A California appellate court has affirmed the exclusion of an expert witness who “(1) unreliably found causation based on [a single] study alone while disregarding other human data …; (2) analyzed animal data even though he was unqualified to do so; and (3) misapplied [several] of the nine factors of the Bradford Hill analysis.” Onglyza Product Cases involved claimed negative cardiovascular effects from a diabetes medication. The rulings are, however, broadly applicable to expert witnesses generally and to the recurring minefield that is Bradford Hill.

“A trial court does not abuse its discretion in excluding expert testimony on general causation when the expert’s opinion is based on a single study that provides no reasonable basis for the opinion offered.” Here, the studies’ authors said more study was needed to address causation.

“We do not hold that one randomized controlled trial is never sufficient to establish general causation, but on this record, the trial court did not abuse its discretion in finding that Dr. Goyal’s reliance on SAVOR alone to establish general causation was logically unsound, especially given Dr. Goyal’s own agreement that SAVOR’s finding needed to be replicated in order to determine causation.”

The trial court’s “decision was based on various methodological defects it found in Dr. Goyal’s application of six of the nine Bradford Hill factors, and that because he failed to weigh them together, it could not identify any predicate opinion on a specific factor that was not essential to his ultimate opinion. As a result, it concluded that methodological defects in any of the factors would upset the ultimate opinion on causation. This was a proper exercise of the court’s gatekeeping responsibility.”

In some instances, the court ruled that the expert was “refusing to engage with a factor of the Bradford Hill analysis on its terms” by essentially re-defining the terms to suit his opinions. Sound familiar?

For example, “consistency … is upheld when the same finding is shown in multiple studies across different populations and settings.” Yet the expert relied on only one study. He also relied on data from preclinical animal studies, though he was not qualified to interpret animal data.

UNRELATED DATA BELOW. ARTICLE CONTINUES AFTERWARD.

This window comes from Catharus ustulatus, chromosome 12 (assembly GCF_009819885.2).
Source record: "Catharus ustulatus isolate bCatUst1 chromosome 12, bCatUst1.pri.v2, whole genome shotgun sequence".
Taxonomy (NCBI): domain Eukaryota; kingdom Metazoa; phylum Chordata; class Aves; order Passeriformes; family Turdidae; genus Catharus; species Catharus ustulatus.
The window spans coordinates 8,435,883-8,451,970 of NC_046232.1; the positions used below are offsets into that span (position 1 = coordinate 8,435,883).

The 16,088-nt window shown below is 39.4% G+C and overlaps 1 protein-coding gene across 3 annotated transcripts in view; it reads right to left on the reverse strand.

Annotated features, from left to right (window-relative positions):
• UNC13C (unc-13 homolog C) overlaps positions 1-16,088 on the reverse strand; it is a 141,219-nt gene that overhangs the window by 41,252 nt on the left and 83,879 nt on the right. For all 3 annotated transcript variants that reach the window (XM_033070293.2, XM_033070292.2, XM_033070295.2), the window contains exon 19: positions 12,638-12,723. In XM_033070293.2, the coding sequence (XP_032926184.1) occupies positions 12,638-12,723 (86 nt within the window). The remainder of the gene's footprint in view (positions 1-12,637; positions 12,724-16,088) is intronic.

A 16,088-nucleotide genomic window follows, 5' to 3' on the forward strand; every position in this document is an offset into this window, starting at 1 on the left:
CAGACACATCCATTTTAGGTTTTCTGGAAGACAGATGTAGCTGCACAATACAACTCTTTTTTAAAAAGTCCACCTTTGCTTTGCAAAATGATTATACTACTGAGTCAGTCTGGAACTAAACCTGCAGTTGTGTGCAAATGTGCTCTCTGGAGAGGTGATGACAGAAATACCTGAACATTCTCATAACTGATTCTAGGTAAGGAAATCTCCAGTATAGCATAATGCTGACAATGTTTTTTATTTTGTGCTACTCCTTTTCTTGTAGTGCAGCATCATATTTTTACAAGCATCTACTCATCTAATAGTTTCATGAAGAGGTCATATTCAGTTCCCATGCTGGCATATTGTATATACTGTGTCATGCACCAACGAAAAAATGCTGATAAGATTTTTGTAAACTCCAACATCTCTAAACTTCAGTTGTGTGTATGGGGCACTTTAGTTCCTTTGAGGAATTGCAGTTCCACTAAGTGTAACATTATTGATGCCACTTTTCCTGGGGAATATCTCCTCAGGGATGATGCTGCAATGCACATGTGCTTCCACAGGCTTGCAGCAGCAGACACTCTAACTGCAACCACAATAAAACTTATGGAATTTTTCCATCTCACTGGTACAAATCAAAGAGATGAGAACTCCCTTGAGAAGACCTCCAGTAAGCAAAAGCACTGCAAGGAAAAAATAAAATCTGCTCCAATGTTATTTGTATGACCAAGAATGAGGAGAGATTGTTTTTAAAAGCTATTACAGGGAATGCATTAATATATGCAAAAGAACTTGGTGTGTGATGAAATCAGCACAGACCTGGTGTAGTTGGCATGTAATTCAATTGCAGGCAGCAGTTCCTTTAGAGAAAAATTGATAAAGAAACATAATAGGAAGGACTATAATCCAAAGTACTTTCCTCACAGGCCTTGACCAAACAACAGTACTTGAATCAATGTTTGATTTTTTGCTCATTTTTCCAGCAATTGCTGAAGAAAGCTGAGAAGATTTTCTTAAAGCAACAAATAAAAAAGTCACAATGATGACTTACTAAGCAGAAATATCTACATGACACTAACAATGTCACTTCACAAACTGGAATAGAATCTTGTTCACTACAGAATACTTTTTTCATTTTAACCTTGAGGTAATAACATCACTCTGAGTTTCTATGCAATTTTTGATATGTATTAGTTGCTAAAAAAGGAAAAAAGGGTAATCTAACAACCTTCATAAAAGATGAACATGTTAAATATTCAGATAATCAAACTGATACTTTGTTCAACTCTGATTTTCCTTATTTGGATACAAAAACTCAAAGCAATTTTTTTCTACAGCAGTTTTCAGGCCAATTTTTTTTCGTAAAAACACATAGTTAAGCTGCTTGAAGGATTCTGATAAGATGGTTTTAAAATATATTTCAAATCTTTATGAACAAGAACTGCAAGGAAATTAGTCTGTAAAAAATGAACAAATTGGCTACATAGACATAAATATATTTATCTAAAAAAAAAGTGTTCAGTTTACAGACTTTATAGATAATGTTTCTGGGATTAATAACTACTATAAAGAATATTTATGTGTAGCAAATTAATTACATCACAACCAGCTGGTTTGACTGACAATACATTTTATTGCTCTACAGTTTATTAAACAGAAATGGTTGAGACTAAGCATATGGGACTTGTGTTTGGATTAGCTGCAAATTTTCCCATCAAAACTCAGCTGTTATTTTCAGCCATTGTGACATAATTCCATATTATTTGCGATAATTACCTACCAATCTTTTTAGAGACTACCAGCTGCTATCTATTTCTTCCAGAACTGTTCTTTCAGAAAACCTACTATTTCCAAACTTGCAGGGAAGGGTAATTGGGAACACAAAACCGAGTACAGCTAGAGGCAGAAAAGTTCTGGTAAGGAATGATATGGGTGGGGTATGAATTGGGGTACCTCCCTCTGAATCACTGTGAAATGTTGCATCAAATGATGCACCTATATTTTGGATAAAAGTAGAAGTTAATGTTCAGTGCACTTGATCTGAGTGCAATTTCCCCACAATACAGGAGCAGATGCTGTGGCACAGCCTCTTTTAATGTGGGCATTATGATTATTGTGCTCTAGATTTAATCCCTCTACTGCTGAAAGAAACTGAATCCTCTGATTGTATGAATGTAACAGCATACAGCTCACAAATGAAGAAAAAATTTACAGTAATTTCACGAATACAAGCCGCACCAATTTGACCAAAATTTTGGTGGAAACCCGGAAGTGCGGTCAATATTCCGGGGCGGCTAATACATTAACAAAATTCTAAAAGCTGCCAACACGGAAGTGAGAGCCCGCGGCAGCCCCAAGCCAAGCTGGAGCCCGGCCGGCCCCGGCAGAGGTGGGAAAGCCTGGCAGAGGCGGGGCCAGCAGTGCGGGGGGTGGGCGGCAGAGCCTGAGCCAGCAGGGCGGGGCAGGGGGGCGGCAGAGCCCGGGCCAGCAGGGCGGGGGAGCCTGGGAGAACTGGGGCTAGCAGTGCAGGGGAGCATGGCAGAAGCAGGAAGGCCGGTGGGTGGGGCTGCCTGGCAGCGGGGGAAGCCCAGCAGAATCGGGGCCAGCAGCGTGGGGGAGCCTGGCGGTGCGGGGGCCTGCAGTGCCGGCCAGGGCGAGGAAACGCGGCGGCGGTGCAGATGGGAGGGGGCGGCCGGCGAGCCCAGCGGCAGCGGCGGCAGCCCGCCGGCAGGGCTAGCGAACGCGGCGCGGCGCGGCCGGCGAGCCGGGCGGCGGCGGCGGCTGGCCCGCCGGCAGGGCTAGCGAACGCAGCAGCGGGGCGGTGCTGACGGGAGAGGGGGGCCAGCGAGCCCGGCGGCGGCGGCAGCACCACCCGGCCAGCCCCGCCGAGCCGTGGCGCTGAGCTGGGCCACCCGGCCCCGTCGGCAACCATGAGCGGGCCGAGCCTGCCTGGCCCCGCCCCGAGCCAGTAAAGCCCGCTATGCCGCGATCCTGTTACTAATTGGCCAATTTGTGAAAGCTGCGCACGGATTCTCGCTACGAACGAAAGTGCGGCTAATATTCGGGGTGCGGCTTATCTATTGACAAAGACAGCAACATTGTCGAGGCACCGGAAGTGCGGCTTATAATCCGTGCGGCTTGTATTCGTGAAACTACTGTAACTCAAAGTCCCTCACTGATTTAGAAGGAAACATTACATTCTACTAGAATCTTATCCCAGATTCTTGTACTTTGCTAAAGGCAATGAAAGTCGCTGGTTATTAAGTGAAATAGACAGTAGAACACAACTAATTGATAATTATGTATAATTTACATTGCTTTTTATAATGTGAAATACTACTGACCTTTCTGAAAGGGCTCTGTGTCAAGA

Similarly, “specificity” is met “if the exposure is associated only with a single disease or type of disease.” The expert testified that specificity was nonetheless met through the single study because “the randomized controlled trial allows you to fulfill that criterion.” “[A]nother example of Dr. Goyal refusing to engage with a factor of the Bradford Hill analysis on its terms.”

“‘Biological plausibility’ refers to whether there is a plausible biological mechanism to explain a cause-and-effect relationship between exposure and disease. … The trial court noted that the strongest mechanism Dr. Goyal could identify was only ‘a proposed hypothesis.’” His opinion was therefore rejected because he did “not undertake an analysis of whether the data that exists supports or undermines his opinion that the proposed mechanisms are plausible.”

“‘Analogy’ considers whether there have been associations found between a related or similar substance to the one at issue and the disease or outcome.” The expert analogized to a different class of diabetes medication than the one at issue (DPP-4). “The trial court reasonably concluded that this opinion was not reliable because the only reason for Dr. Goyal to analogize saxagliptin to TZDs rather than to other DPP-4 inhibitors was that the former supported his ultimate conclusion on causation and the latter did not.”

Bonus for the defense: because general causation must be proven by expert evidence, and plaintiffs’ sole expert on general causation was excluded, summary judgment followed. The trial court denied plaintiffs’ request to re-open discovery and allow them to find another expert. The Court of Appeal affirmed that too.